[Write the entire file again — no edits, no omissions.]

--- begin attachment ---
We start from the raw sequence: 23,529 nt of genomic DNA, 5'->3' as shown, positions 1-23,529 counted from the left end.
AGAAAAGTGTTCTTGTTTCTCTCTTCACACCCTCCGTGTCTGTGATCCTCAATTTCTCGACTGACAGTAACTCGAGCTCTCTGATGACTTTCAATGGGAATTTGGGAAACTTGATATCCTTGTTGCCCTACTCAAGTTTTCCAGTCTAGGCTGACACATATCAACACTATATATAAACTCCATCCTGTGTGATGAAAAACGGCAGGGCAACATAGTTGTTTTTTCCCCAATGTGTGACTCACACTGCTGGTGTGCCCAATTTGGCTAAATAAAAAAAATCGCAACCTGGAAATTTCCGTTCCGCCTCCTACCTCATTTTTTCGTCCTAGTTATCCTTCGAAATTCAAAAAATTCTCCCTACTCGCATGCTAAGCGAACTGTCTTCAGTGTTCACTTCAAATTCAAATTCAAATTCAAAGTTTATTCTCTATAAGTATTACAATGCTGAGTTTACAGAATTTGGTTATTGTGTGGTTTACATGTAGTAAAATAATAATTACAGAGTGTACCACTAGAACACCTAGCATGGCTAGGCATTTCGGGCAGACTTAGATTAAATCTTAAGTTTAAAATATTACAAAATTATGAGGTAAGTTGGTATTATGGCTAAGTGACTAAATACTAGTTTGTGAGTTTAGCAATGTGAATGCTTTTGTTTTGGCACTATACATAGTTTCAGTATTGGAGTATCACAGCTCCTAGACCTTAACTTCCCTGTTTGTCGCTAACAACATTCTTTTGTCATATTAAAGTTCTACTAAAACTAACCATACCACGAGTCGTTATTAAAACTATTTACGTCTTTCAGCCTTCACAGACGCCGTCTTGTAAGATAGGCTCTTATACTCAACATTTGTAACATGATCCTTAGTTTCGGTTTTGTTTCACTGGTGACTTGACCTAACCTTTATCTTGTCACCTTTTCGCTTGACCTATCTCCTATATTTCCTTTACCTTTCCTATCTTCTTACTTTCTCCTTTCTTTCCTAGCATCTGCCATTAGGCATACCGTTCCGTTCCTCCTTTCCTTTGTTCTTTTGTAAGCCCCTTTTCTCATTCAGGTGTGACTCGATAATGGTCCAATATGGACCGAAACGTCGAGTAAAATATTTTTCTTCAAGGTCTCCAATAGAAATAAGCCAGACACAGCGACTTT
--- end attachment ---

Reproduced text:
We start from the raw sequence: 23,529 nt of genomic DNA, 5'->3' as shown, positions 1-23,529 counted from the left end.
AGAAAAGTGTTCTTGTTTCTCTCTTCACACCCTCCGTGTCTGTGATCCTCAATTTCTCGACTGACAGTAACTCGAGCTCTCTGATGACTTTCAATGGGAATTTGGGAAACTTGATATCCTTGTTGCCCTACTCAAGTTTTCCAGTCTAGGCTGACACATATCAACACTATATATAAACTCCATCCTGTGTGATGAAAAACGGCAGGGCAACATAGTTGTTTTTTCCCCAATGTGTGACTCACACTGCTGGTGTGCCCAATTTGGCTAAATAAAAAAAATCGCAACCTGGAAATTTCCGTTCCGCCTCCTACCTCATTTTTTCGTCCTAGTTATCCTTCGAAATTCAAAAAATTCTCCCTACTCGCATGCTAAGCGAACTGTCTTCAGTGTTCACTTCAAATTCAAATTCAAATTCAAAGTTTATTCTCTATAAGTATTACAATGCTGAGTTTACAGAATTTGGTTATTGTGTGGTTTACATGTAGTAAAATAATAATTACAGAGTGTACCACTAGAACACCTAGCATGGCTAGGCATTTCGGGCAGACTTAGATTAAATCTTAAGTTTAAAATATTACAAAATTATGAGGTAAGTTGGTATTATGGCTAAGTGACTAAATACTAGTTTGTGAGTTTAGCAATGTGAATGCTTTTGTTTTGGCACTATACATAGTTTCAGTATTGGAGTATCACAGCTCCTAGACCTTAACTTCCCTGTTTGTCGCTAACAACATTCTTTTGTCATATTAAAGTTCTACTAAAACTAACCATACCACGAGTCGTTATTAAAACTATTTACGTCTTTCAGCCTTCACAGACGCCGTCTTGTAAGATAGGCTCTTATACTCAACATTTGTAACATGATCCTTAGTTTCGGTTTTGTTTCACTGGTGACTTGACCTAACCTTTATCTTGTCACCTTTTCGCTTGACCTATCTCCTATATTTCCTTTACCTTTCCTATCTTCTTACTTTCTCCTTTCTTTCCTAGCATCTGCCATTAGGCATACCGTTCCGTTCCTCCTTTCCTTTGTTCTTTTGTAAGCCCCTTTTCTCATTCAGGTGTGACTCGATAATGGTCCAATATGGACCGAAACGTCGAGTAAAATATTTTTCTTCAAGGTCTCCAATAGAAATAAGCCAGACACAGCGACTTT